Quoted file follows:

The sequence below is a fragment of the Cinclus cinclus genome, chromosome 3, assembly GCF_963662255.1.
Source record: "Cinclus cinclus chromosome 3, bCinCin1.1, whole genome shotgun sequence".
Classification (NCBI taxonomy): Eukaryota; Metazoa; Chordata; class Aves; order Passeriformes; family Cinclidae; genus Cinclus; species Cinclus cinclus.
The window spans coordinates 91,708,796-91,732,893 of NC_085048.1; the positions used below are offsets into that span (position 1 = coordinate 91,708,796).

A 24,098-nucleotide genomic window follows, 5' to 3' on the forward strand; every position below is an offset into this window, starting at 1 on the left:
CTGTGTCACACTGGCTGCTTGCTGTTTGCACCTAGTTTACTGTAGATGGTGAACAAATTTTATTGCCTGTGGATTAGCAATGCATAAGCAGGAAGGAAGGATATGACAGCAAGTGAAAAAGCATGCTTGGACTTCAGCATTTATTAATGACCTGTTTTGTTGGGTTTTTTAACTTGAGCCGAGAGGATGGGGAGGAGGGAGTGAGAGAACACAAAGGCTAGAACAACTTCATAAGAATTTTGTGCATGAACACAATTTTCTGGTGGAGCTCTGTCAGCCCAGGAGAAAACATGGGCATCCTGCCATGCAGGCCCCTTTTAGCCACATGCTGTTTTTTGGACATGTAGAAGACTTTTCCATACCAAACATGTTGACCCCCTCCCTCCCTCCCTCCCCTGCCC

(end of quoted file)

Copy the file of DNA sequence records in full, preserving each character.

The sequence below is a fragment of the Cinclus cinclus genome, chromosome 3, assembly GCF_963662255.1.
Source record: "Cinclus cinclus chromosome 3, bCinCin1.1, whole genome shotgun sequence".
Classification (NCBI taxonomy): Eukaryota; Metazoa; Chordata; class Aves; order Passeriformes; family Cinclidae; genus Cinclus; species Cinclus cinclus.
The window spans coordinates 91,708,796-91,732,893 of NC_085048.1; the positions used below are offsets into that span (position 1 = coordinate 91,708,796).

A 24,098-nucleotide genomic window follows, 5' to 3' on the forward strand; every position below is an offset into this window, starting at 1 on the left:
CTGTGTCACACTGGCTGCTTGCTGTTTGCACCTAGTTTACTGTAGATGGTGAACAAATTTTATTGCCTGTGGATTAGCAATGCATAAGCAGGAAGGAAGGATATGACAGCAAGTGAAAAAGCATGCTTGGACTTCAGCATTTATTAATGACCTGTTTTGTTGGGTTTTTTAACTTGAGCCGAGAGGATGGGGAGGAGGGAGTGAGAGAACACAAAGGCTAGAACAACTTCATAAGAATTTTGTGCATGAACACAATTTTCTGGTGGAGCTCTGTCAGCCCAGGAGAAAACATGGGCATCCTGCCATGCAGGCCCCTTTTAGCCACATGCTGTTTTTTGGACATGTAGAAGACTTTTCCATACCAAACATGTTGACCCCCTCCCTCCCTCCCTCCCCTGCCC